Witnesses to Destruction and Hope

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Lisa Miara with a Yazidi child (left); the way he looked when he arrived at the refugee camp (right)
Lisa Miara with a Yazidi child (left); the way he looked when he arrived at the refugee camp (right). His face cannot be shown as ISIS is still holding members of his family.

The following article was written by Lisa Miara, the founder and president of USA Springs of Hope Foundation, Inc. and Springs of Hope Foundation, Iraq (www.springsofhope.foundation).  Ms. Miara spends most of her time on the ground in Iraq helping children who have been rescued from ISIS.

This article, special to the Clarion Project, is about the Yazidi children in the refugee camps in Iraq:  

The geographical area controlled by ISIS, along with its multi-layered infrastructure, is now greatly limited in northern Iraq and Syria.

However the 1,800 Yazidi children who were dragged from their beds in Shingal and taken straight into the ISIS “farms” in Mosul and Tal Afar are left struggling with issues of abuse, indoctrination, radicalization and core identity crisis.

Even though they have been liberated, ISIS remains their shadow by day and nightmare in the hours of darkness.

Their Yazidi names were taken from them. They were renamed Mohammed, Ahmed or Mahmud. Many of the girls were called Aisha. They were taught that their families, their father, their mother were infidels. By the time they were rescued, many of them were totally brainwashed into believing that their families were “sons of the devil” and deserving of all the evil that can possibly be poured out on them.

The same child who is pictures above when he arrived at the refugee camp.
The same Yazidi child who is pictured above when he arrived at the refugee camp. His face cannot be shown as ISIS is still holding members of his family.


Their identities were stripped from them; their ethnicity and religious beliefs were dehumanized. Many were referred to only by a number. I will never forget one gentle, beautiful girl who, after her liberation from her captors, had her name tattooed across her fingers. “My name is Mxxx, I am not a number,” she said to me.

I have met weeping, broken fathers (whose wives and mothers still are unaccounted for in captivity) who have gone to meet their daughters in various hospitals to bring them “home” only to have their daughters spit in their faces and demand to be returned to ISIS (it is more preferable than going with a Yazidi).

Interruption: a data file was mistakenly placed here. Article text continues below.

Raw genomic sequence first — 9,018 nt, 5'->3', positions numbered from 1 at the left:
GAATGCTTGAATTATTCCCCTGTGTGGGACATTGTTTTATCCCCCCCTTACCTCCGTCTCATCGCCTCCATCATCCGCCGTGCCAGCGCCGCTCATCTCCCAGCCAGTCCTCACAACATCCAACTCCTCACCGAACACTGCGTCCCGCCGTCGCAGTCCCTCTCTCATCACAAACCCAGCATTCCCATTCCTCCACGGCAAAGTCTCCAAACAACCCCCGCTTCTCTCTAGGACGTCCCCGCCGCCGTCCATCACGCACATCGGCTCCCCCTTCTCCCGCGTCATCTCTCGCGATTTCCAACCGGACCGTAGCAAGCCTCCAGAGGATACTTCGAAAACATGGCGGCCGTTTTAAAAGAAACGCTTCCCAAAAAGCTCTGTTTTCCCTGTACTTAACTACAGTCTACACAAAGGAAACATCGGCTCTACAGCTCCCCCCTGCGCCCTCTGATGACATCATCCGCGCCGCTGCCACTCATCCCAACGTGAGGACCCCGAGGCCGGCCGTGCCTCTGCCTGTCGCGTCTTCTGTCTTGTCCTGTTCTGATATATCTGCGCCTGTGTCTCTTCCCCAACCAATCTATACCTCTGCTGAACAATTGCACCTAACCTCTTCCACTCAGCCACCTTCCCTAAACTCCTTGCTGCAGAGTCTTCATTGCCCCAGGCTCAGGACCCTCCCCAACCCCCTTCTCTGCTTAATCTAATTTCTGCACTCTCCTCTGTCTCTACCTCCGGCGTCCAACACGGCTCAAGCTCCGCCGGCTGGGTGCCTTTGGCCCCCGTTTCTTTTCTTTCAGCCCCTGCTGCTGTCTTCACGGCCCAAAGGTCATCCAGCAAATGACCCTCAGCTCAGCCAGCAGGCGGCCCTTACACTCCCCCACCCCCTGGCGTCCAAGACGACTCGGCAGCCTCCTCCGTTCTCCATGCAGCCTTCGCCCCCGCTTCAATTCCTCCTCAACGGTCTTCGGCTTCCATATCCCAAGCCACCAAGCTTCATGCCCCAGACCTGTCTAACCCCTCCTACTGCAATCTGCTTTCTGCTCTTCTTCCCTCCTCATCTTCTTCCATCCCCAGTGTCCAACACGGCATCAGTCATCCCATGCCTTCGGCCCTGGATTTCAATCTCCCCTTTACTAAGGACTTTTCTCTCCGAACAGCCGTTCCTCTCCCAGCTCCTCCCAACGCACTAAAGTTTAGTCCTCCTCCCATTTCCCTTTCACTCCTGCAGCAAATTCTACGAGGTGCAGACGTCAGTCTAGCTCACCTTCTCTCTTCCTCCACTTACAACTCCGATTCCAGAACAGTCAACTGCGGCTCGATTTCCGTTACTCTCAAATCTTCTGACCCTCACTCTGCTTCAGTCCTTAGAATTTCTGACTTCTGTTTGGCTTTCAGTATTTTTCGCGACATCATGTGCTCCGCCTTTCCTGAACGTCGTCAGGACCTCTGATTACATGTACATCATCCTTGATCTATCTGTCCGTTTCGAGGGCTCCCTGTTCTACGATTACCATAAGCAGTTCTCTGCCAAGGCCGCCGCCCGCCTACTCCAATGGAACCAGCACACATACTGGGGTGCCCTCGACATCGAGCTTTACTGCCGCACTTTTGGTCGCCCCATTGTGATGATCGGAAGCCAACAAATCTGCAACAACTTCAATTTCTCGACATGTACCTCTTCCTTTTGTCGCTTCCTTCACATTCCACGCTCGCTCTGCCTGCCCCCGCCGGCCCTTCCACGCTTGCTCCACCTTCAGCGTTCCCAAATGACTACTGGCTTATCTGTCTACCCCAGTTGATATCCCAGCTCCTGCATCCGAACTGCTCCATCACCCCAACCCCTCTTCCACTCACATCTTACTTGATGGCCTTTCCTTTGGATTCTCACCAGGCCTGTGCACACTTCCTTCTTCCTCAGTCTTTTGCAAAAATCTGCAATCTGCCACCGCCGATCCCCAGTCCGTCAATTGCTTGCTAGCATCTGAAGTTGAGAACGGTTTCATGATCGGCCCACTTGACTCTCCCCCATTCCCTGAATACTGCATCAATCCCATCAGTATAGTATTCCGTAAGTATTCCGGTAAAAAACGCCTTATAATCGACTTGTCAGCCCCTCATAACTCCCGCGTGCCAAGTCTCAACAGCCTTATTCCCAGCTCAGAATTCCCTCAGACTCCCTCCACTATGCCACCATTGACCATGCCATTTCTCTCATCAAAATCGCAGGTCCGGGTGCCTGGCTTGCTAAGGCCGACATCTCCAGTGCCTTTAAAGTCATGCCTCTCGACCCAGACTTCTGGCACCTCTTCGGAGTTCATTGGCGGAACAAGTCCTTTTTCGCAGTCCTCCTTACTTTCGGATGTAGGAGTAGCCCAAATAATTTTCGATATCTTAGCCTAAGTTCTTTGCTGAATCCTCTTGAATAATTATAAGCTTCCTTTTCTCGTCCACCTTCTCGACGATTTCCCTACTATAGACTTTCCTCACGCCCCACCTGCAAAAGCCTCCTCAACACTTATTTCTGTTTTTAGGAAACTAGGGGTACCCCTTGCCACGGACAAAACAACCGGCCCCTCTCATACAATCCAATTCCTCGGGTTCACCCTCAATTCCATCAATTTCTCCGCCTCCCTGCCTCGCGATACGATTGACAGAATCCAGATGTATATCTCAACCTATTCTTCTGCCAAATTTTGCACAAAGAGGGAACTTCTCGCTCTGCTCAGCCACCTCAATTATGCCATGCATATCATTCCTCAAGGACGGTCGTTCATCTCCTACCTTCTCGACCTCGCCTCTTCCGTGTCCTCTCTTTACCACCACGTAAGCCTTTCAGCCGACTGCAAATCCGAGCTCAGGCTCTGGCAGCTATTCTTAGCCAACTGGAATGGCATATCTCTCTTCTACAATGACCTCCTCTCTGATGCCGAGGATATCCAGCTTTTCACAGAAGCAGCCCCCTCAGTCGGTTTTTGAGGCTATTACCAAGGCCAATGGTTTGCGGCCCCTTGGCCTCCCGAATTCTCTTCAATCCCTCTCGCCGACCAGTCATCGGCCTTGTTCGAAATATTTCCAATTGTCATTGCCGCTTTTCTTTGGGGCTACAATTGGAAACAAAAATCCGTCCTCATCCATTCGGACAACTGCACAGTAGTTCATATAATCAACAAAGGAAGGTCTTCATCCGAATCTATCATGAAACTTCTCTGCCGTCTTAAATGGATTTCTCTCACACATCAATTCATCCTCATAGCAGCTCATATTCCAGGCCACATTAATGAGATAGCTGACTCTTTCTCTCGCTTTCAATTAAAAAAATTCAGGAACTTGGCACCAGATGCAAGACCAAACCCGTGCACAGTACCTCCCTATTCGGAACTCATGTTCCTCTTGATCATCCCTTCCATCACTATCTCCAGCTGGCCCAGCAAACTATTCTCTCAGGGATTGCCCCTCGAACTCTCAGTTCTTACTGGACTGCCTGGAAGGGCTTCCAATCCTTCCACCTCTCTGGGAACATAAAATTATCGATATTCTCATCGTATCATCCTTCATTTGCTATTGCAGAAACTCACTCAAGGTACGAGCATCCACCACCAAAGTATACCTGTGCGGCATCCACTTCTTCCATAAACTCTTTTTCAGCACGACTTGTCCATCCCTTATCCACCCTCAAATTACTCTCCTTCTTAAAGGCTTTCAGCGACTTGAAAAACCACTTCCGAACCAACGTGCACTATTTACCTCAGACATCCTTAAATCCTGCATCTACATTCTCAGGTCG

There were numerous Yazidi women who refused to leave Mosul during the liberation, totally convinced that ISIS had conquered the world. There was no point in leaving for them.

And then there are the young girls of 11 who, post-release, declare that they love their captors, making their three years in Raqqa sound like a holiday on a desert island. One cannot contradict them as they are in an identity crisis and need silent support, love and safety.

If given space and understanding, within a couple of months, these 11-years old will become children again, not the pre- teens-going-on-twenty provocative flirtatious “women” being primed for sale on the open market.

It is then that they will talk — about hard servitude, the cruelty of their captors’ wives, of their fear by day and the terror by night, of the beatings, of those who tried to escape being punished by being thrown out of four story buildings in order to break as many bones as possible.

What about the young and mid- teens who ask to have operations to restore their virginity? They are often the girls who sit quietly on the side when other kids of their age play. They describe being handcuffed to a bed and raped, then sold, raped again and sold again.

Just days after her release, one such girl looked longingly at a group of girls playing house, albeit in the dust, and cried, “How can I play? I am different from them, I am not a virgin.”

It is easy to identify babies and toddlers born to Yazidi women who were taken captive during their pregnancy. They are silent, suspicious and afraid. They do not communicate nor make any form of contact or movement. An 18-month old will sit on the floor for hours without moving or uttering a sound.

All of the children have one thing in common. They have been starved. At best, they were fed a few pieces of rotten fruit a day, some of them for over three years. Quite a few children rescued in Mosul and Tal Afar during the liberation looked as if they had been released from the Nazi concentration camps. Stomachs extended, bodies emaciated, horror written over their faces and engraved into someplace behind their eyes.